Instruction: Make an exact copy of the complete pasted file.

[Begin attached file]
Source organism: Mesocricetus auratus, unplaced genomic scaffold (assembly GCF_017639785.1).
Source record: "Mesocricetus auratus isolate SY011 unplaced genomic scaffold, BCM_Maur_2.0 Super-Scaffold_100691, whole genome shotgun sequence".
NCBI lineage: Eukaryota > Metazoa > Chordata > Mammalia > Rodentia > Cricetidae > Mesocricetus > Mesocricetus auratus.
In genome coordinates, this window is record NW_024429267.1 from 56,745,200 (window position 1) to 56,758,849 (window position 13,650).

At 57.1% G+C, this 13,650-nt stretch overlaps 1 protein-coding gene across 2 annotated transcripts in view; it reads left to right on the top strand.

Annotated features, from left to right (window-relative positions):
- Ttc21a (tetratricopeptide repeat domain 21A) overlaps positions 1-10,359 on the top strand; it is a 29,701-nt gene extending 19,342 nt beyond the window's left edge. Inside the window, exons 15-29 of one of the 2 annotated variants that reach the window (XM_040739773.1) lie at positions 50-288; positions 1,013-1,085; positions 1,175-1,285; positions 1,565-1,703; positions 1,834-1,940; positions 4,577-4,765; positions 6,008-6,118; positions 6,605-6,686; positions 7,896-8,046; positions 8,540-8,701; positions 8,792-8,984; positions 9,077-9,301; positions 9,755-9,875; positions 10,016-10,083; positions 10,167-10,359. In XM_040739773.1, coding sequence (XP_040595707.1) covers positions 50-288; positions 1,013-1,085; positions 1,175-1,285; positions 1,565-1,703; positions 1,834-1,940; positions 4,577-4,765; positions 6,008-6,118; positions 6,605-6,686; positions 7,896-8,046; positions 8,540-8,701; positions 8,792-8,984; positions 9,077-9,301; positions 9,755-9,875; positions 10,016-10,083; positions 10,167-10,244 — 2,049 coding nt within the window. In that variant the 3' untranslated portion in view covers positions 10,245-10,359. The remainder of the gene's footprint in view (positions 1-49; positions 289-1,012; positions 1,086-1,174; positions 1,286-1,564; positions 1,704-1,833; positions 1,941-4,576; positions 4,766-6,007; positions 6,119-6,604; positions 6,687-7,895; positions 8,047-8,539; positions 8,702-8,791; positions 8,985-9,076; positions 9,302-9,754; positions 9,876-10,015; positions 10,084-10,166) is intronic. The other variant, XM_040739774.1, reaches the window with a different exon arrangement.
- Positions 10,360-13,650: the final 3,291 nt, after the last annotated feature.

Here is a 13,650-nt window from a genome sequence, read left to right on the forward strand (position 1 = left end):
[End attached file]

Source organism: Mesocricetus auratus, unplaced genomic scaffold (assembly GCF_017639785.1).
Source record: "Mesocricetus auratus isolate SY011 unplaced genomic scaffold, BCM_Maur_2.0 Super-Scaffold_100691, whole genome shotgun sequence".
NCBI lineage: Eukaryota > Metazoa > Chordata > Mammalia > Rodentia > Cricetidae > Mesocricetus > Mesocricetus auratus.
In genome coordinates, this window is record NW_024429267.1 from 56,745,200 (window position 1) to 56,758,849 (window position 13,650).

At 57.1% G+C, this 13,650-nt stretch overlaps 1 protein-coding gene across 2 annotated transcripts in view; it reads left to right on the top strand.

Annotated features, from left to right (window-relative positions):
- Ttc21a (tetratricopeptide repeat domain 21A) overlaps positions 1-10,359 on the top strand; it is a 29,701-nt gene extending 19,342 nt beyond the window's left edge. Inside the window, exons 15-29 of one of the 2 annotated variants that reach the window (XM_040739773.1) lie at positions 50-288; positions 1,013-1,085; positions 1,175-1,285; positions 1,565-1,703; positions 1,834-1,940; positions 4,577-4,765; positions 6,008-6,118; positions 6,605-6,686; positions 7,896-8,046; positions 8,540-8,701; positions 8,792-8,984; positions 9,077-9,301; positions 9,755-9,875; positions 10,016-10,083; positions 10,167-10,359. In XM_040739773.1, coding sequence (XP_040595707.1) covers positions 50-288; positions 1,013-1,085; positions 1,175-1,285; positions 1,565-1,703; positions 1,834-1,940; positions 4,577-4,765; positions 6,008-6,118; positions 6,605-6,686; positions 7,896-8,046; positions 8,540-8,701; positions 8,792-8,984; positions 9,077-9,301; positions 9,755-9,875; positions 10,016-10,083; positions 10,167-10,244 — 2,049 coding nt within the window. In that variant the 3' untranslated portion in view covers positions 10,245-10,359. The remainder of the gene's footprint in view (positions 1-49; positions 289-1,012; positions 1,086-1,174; positions 1,286-1,564; positions 1,704-1,833; positions 1,941-4,576; positions 4,766-6,007; positions 6,119-6,604; positions 6,687-7,895; positions 8,047-8,539; positions 8,702-8,791; positions 8,985-9,076; positions 9,302-9,754; positions 9,876-10,015; positions 10,084-10,166) is intronic. The other variant, XM_040739774.1, reaches the window with a different exon arrangement.
- Positions 10,360-13,650: the final 3,291 nt, after the last annotated feature.

Here is a 13,650-nt window from a genome sequence, read left to right on the forward strand (position 1 = left end):